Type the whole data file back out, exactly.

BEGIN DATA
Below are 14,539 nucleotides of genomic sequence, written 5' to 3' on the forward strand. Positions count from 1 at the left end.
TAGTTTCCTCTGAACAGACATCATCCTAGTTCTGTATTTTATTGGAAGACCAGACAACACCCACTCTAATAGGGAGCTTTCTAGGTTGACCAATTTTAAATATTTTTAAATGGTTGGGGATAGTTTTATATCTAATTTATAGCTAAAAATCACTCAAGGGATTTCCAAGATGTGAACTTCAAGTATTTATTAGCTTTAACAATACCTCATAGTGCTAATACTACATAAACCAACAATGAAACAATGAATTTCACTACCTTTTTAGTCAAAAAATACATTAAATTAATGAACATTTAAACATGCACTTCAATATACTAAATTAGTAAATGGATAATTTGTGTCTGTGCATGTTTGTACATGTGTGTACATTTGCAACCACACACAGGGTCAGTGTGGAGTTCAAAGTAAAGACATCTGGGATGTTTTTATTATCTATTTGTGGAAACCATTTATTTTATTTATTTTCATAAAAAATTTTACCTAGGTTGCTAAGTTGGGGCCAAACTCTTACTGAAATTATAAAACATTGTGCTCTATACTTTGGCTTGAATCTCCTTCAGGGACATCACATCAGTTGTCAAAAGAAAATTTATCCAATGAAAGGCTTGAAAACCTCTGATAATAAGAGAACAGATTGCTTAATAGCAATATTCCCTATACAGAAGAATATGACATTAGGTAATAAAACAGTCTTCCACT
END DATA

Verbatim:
Below are 14,539 nucleotides of genomic sequence, written 5' to 3' on the forward strand. Positions count from 1 at the left end.
TAGTTTCCTCTGAACAGACATCATCCTAGTTCTGTATTTTATTGGAAGACCAGACAACACCCACTCTAATAGGGAGCTTTCTAGGTTGACCAATTTTAAATATTTTTAAATGGTTGGGGATAGTTTTATATCTAATTTATAGCTAAAAATCACTCAAGGGATTTCCAAGATGTGAACTTCAAGTATTTATTAGCTTTAACAATACCTCATAGTGCTAATACTACATAAACCAACAATGAAACAATGAATTTCACTACCTTTTTAGTCAAAAAATACATTAAATTAATGAACATTTAAACATGCACTTCAATATACTAAATTAGTAAATGGATAATTTGTGTCTGTGCATGTTTGTACATGTGTGTACATTTGCAACCACACACAGGGTCAGTGTGGAGTTCAAAGTAAAGACATCTGGGATGTTTTTATTATCTATTTGTGGAAACCATTTATTTTATTTATTTTCATAAAAAATTTTACCTAGGTTGCTAAGTTGGGGCCAAACTCTTACTGAAATTATAAAACATTGTGCTCTATACTTTGGCTTGAATCTCCTTCAGGGACATCACATCAGTTGTCAAAAGAAAATTTATCCAATGAAAGGCTTGAAAACCTCTGATAATAAGAGAACAGATTGCTTAATAGCAATATTCCCTATACAGAAGAATATGACATTAGGTAATAAAACAGTCTTCCACT